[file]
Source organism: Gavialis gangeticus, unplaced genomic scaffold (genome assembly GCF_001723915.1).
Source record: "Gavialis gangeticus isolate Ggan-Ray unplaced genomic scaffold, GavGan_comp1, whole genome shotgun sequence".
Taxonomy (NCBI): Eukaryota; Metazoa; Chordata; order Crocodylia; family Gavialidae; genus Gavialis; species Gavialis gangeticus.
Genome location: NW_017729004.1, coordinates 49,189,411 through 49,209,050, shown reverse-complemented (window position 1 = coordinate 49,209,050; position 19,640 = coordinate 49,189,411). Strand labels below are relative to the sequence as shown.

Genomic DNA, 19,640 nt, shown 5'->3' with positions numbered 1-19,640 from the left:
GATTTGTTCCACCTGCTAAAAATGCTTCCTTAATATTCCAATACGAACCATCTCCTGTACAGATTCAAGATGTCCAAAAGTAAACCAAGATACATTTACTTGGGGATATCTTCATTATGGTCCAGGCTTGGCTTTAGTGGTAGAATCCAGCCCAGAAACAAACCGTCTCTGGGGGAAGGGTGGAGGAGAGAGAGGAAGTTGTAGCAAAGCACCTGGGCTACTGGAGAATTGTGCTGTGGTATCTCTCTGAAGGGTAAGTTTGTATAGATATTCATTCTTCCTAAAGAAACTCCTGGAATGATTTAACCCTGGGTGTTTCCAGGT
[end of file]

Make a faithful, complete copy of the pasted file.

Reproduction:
Source organism: Gavialis gangeticus, unplaced genomic scaffold (genome assembly GCF_001723915.1).
Source record: "Gavialis gangeticus isolate Ggan-Ray unplaced genomic scaffold, GavGan_comp1, whole genome shotgun sequence".
Taxonomy (NCBI): Eukaryota; Metazoa; Chordata; order Crocodylia; family Gavialidae; genus Gavialis; species Gavialis gangeticus.
Genome location: NW_017729004.1, coordinates 49,189,411 through 49,209,050, shown reverse-complemented (window position 1 = coordinate 49,209,050; position 19,640 = coordinate 49,189,411). Strand labels below are relative to the sequence as shown.

Genomic DNA, 19,640 nt, shown 5'->3' with positions numbered 1-19,640 from the left:
GATTTGTTCCACCTGCTAAAAATGCTTCCTTAATATTCCAATACGAACCATCTCCTGTACAGATTCAAGATGTCCAAAAGTAAACCAAGATACATTTACTTGGGGATATCTTCATTATGGTCCAGGCTTGGCTTTAGTGGTAGAATCCAGCCCAGAAACAAACCGTCTCTGGGGGAAGGGTGGAGGAGAGAGAGGAAGTTGTAGCAAAGCACCTGGGCTACTGGAGAATTGTGCTGTGGTATCTCTCTGAAGGGTAAGTTTGTATAGATATTCATTCTTCCTAAAGAAACTCCTGGAATGATTTAACCCTGGGTGTTTCCAGGT